As an actor, my point of view of filmmaking has always been from in front of the camera and all that it entails to become camera-ready. When I first started working in movies all I knew about filmmaking was what I had learned from the experience of being a spectator. Everything I thought came from my own personal experience of watching movies; my own taste and the performances of actors that I liked formed my opinion. If the movie did not entertain me, didn't evoke some kind of emotion or philosophical response in me, then I didn't like it. If I enjoyed it or it moved me in some way, then I liked it. I never considered the style, the photography, or the editing as being important. I wasn't really aware of the essential roles they played in my enjoyment of the movie. I wasn't aware of how movies were made. All I knew was that I loved watching movies, and I wanted to be in them.
When I started working in front of the camera, there was one other thing that I knew that was essential—how to act within my own circle of concentration and how to use my imagination in my acting. I soon started to learn more about the jobs of the others around me on the set. We were all part of one desire: to make the movie the best that we knew how, with each person concentrating on their own job. My job was that of the actor.
In the beginning, I played very small parts in big movies and lead parts in student and no/low-budget films. I wasn't yet a member of the Screen Actors Guild, and I was working in Europe, so there were no restrictions on what parts I could take. I worked on experimental video projects with no scripts and did scenes for film production classes in schools. I took any opportunity I got to be in front of the camera and be on a set. As long as I trusted the people I was working with not to exploit me in any harmful way, I was willing to put myself into whatever situation was necessary to learn more about acting in film and get in front of the camera. As my experience grew, I naturally became more discerning in my role choices, but at the start I was pretty much willing to go anywhere and do whatever was asked of me.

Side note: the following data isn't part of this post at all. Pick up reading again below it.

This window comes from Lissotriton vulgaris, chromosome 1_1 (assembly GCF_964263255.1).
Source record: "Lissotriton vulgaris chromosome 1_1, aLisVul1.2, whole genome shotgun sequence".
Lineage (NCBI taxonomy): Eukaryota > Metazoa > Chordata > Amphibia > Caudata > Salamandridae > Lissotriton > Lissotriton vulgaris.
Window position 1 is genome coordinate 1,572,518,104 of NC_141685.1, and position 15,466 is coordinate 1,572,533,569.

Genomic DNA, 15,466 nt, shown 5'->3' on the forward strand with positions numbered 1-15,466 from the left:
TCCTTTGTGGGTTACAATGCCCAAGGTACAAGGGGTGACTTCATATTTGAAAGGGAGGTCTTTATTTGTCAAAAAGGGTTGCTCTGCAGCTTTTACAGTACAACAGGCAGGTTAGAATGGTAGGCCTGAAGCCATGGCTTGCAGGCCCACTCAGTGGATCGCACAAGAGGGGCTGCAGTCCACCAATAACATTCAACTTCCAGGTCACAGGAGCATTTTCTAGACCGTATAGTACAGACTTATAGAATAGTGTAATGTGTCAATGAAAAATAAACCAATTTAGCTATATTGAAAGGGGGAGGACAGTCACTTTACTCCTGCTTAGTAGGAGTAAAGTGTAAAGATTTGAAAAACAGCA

Because I had a lot of friends who were at the Film and Television Academy in Berlin I would often have the opportunity to be actively involved with the script development process. I was included in discussions when the other crew members would discuss how the script could be photographed, how the set would be designed, and which locations to use. Many times I was allowed to see the rushes (sometimes called dailies, because they are the unedited raw footage of the day's shooting) with the crew. If I knew the director very well, I would visit him while he was editing and converse with him about his editing choices.
The apartment where I lived was very spacious. Some of my roommates were filmmakers, and many of the first films I did were shot in this apartment. I found that the more I learned about movies, the more I wanted to know. I learned to respect everyone's input, and slowly, as I worked on bigger and more expensive projects with strangers, I learned where my job as an actor fell in the hierarchy of moviemaking. I loved every aspect of the collaborative art of moviemaking—I loved being photographed, I loved acting in front of the camera. I began to enjoy every kind of moving image presented on a screen, whether it was telling a story or merely existing for its own artistic sake, as my appreciation for the craft of filmmaking widened.
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